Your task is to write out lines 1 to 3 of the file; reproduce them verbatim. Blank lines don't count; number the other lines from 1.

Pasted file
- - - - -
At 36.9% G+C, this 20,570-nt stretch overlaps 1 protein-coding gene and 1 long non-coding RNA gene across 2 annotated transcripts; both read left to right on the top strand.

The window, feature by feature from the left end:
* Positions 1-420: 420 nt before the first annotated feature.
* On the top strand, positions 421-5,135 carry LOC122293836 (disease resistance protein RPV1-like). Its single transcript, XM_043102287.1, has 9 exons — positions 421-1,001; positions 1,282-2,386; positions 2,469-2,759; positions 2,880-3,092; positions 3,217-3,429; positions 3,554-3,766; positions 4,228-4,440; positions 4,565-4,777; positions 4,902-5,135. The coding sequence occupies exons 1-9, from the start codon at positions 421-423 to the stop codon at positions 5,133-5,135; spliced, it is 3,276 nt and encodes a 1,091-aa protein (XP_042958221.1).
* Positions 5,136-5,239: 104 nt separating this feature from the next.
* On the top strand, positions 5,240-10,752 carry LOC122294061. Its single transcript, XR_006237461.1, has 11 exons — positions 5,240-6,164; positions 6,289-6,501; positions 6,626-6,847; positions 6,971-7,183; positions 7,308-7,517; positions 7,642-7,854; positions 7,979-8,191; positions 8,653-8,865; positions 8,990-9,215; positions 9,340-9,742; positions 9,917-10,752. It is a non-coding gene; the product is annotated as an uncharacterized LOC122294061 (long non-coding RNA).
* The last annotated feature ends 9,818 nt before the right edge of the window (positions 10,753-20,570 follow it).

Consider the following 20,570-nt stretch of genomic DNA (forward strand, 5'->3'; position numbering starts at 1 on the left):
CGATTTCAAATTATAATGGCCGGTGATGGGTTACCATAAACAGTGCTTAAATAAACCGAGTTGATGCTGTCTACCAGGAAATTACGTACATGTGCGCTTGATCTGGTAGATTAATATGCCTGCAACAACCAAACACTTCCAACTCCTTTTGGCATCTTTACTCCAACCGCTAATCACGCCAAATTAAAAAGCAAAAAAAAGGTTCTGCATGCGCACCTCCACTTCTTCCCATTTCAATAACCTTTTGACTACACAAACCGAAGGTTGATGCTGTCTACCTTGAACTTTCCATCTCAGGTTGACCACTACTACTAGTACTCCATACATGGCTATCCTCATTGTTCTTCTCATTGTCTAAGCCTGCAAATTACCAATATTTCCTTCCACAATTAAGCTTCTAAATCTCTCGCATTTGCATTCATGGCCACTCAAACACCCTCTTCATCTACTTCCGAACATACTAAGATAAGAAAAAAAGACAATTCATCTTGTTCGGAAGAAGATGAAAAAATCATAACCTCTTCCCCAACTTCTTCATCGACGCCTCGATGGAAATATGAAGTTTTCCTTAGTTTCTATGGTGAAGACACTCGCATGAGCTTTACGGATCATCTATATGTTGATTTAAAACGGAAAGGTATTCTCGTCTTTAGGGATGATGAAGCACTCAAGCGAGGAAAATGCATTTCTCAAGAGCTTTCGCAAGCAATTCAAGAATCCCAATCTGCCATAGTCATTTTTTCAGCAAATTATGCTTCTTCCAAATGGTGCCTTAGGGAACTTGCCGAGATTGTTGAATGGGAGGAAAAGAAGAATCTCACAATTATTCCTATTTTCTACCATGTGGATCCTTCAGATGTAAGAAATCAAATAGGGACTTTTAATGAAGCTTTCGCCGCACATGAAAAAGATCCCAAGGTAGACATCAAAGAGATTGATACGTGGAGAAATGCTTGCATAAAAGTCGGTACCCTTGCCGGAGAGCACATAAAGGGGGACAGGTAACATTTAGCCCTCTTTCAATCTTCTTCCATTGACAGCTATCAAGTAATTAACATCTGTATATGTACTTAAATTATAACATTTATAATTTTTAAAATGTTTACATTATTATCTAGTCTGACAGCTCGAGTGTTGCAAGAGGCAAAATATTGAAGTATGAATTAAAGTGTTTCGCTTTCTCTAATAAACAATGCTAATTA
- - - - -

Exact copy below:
At 36.9% G+C, this 20,570-nt stretch overlaps 1 protein-coding gene and 1 long non-coding RNA gene across 2 annotated transcripts; both read left to right on the top strand.

The window, feature by feature from the left end:
* Positions 1-420: 420 nt before the first annotated feature.